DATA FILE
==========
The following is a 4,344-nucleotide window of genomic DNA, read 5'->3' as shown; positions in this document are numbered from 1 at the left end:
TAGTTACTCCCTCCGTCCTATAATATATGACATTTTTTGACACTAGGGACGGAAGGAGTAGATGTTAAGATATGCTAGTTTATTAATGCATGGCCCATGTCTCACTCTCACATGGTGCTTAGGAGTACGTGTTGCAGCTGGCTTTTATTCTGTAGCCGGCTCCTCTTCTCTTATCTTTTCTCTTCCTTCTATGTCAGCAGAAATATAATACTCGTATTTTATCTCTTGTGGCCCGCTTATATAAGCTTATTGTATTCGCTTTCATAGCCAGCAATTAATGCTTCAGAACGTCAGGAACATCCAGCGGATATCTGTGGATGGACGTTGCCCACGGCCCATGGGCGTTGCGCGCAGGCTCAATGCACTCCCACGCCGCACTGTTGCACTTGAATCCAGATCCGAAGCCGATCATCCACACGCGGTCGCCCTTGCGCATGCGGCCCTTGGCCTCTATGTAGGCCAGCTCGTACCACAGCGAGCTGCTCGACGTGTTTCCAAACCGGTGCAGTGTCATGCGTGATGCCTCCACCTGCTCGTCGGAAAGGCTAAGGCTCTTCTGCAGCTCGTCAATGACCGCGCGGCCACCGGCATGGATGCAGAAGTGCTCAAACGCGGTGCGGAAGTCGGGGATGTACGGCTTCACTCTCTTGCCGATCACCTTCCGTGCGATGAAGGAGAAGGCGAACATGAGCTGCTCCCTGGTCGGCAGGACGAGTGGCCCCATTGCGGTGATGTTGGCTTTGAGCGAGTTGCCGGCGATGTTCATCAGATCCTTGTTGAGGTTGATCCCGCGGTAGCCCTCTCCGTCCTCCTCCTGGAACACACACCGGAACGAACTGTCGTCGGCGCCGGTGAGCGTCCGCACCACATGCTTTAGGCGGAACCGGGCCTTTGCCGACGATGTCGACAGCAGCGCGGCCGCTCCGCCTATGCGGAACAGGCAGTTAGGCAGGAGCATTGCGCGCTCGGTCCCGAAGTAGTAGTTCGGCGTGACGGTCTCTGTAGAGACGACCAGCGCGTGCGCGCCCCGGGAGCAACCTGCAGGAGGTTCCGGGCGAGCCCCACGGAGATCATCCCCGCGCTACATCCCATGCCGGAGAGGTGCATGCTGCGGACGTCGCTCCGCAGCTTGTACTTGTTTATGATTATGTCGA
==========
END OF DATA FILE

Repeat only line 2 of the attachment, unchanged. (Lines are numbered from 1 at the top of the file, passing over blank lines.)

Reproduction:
TAGTTACTCCCTCCGTCCTATAATATATGACATTTTTTGACACTAGGGACGGAAGGAGTAGATGTTAAGATATGCTAGTTTATTAATGCATGGCCCATGTCTCACTCTCACATGGTGCTTAGGAGTACGTGTTGCAGCTGGCTTTTATTCTGTAGCCGGCTCCTCTTCTCTTATCTTTTCTCTTCCTTCTATGTCAGCAGAAATATAATACTCGTATTTTATCTCTTGTGGCCCGCTTATATAAGCTTATTGTATTCGCTTTCATAGCCAGCAATTAATGCTTCAGAACGTCAGGAACATCCAGCGGATATCTGTGGATGGACGTTGCCCACGGCCCATGGGCGTTGCGCGCAGGCTCAATGCACTCCCACGCCGCACTGTTGCACTTGAATCCAGATCCGAAGCCGATCATCCACACGCGGTCGCCCTTGCGCATGCGGCCCTTGGCCTCTATGTAGGCCAGCTCGTACCACAGCGAGCTGCTCGACGTGTTTCCAAACCGGTGCAGTGTCATGCGTGATGCCTCCACCTGCTCGTCGGAAAGGCTAAGGCTCTTCTGCAGCTCGTCAATGACCGCGCGGCCACCGGCATGGATGCAGAAGTGCTCAAACGCGGTGCGGAAGTCGGGGATGTACGGCTTCACTCTCTTGCCGATCACCTTCCGTGCGATGAAGGAGAAGGCGAACATGAGCTGCTCCCTGGTCGGCAGGACGAGTGGCCCCATTGCGGTGATGTTGGCTTTGAGCGAGTTGCCGGCGATGTTCATCAGATCCTTGTTGAGGTTGATCCCGCGGTAGCCCTCTCCGTCCTCCTCCTGGAACACACACCGGAACGAACTGTCGTCGGCGCCGGTGAGCGTCCGCACCACATGCTTTAGGCGGAACCGGGCCTTTGCCGACGATGTCGACAGCAGCGCGGCCGCTCCGCCTATGCGGAACAGGCAGTTAGGCAGGAGCATTGCGCGCTCGGTCCCGAAGTAGTAGTTCGGCGTGACGGTCTCTGTAGAGACGACCAGCGCGTGCGCGCCCCGGGAGCAACCTGCAGGAGGTTCCGGGCGAGCCCCACGGAGATCATCCCCGCGCTACATCCCATGCCGGAGAGGTGCATGCTGCGGACGTCGCTCCGCAGCTTGTACTTGTTTATGATTATGTCGA